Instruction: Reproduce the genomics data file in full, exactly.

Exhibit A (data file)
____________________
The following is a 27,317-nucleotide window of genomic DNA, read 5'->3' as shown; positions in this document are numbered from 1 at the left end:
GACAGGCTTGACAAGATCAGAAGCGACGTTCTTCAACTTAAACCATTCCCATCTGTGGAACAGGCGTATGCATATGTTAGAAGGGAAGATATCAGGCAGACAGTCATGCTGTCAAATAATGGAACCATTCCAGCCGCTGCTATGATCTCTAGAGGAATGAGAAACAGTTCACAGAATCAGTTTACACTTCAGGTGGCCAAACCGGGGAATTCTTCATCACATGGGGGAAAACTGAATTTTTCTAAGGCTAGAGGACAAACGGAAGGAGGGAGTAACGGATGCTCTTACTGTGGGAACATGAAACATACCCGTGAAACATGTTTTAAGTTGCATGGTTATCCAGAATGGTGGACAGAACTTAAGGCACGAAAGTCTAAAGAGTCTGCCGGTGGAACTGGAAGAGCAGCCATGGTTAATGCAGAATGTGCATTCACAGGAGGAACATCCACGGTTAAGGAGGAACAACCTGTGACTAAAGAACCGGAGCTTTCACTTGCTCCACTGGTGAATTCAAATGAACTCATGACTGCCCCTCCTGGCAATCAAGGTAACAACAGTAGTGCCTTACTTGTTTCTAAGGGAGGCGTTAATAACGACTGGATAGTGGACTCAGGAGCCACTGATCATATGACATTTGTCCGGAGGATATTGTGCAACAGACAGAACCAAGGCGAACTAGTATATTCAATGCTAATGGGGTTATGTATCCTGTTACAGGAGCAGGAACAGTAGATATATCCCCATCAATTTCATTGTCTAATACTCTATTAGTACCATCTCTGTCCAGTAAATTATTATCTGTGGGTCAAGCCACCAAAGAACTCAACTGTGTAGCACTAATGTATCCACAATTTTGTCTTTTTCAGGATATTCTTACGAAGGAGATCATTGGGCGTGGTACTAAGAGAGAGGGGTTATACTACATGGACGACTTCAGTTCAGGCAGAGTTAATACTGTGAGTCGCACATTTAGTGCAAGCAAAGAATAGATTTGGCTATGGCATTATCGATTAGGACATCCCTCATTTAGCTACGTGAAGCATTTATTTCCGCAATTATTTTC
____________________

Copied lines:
The following is a 27,317-nucleotide window of genomic DNA, read 5'->3' as shown; positions in this document are numbered from 1 at the left end:
GACAGGCTTGACAAGATCAGAAGCGACGTTCTTCAACTTAAACCATTCCCATCTGTGGAACAGGCGTATGCATATGTTAGAAGGGAAGATATCAGGCAGACAGTCATGCTGTCAAATAATGGAACCATTCCAGCCGCTGCTATGATCTCTAGAGGAATGAGAAACAGTTCACAGAATCAGTTTACACTTCAGGTGGCCAAACCGGGGAATTCTTCATCACATGGGGGAAAACTGAATTTTTCTAAGGCTAGAGGACAAACGGAAGGAGGGAGTAACGGATGCTCTTACTGTGGGAACATGAAACATACCCGTGAAACATGTTTTAAGTTGCATGGTTATCCAGAATGGTGGACAGAACTTAAGGCACGAAAGTCTAAAGAGTCTGCCGGTGGAACTGGAAGAGCAGCCATGGTTAATGCAGAATGTGCATTCACAGGAGGAACATCCACGGTTAAGGAGGAACAACCTGTGACTAAAGAACCGGAGCTTTCACTTGCTCCACTGGTGAATTCAAATGAACTCATGACTGCCCCTCCTGGCAATCAAGGTAACAACAGTAGTGCCTTACTTGTTTCTAAGGGAGGCGTTAATAACGACTGGATAGTGGACTCAGGAGCCACTGATCATATGACATTTGTCCGGAGGATATTGTGCAACAGACAGAACCAAGGCGAACTAGTATATTCAATGCTAATGGGGTTATGTATCCTGTTACAGGAGCAGGAACAGTAGATATATCCCCATCAATTTCATTGTCTAATACTCTATTAGTACCATCTCTGTCCAGTAAATTATTATCTGTGGGTCAAGCCACCAAAGAACTCAACTGTGTAGCACTAATGTATCCACAATTTTGTCTTTTTCAGGATATTCTTACGAAGGAGATCATTGGGCGTGGTACTAAGAGAGAGGGGTTATACTACATGGACGACTTCAGTTCAGGCAGAGTTAATACTGTGAGTCGCACATTTAGTGCAAGCAAAGAATAGATTTGGCTATGGCATTATCGATTAGGACATCCCTCATTTAGCTACGTGAAGCATTTATTTCCGCAATTATTTTC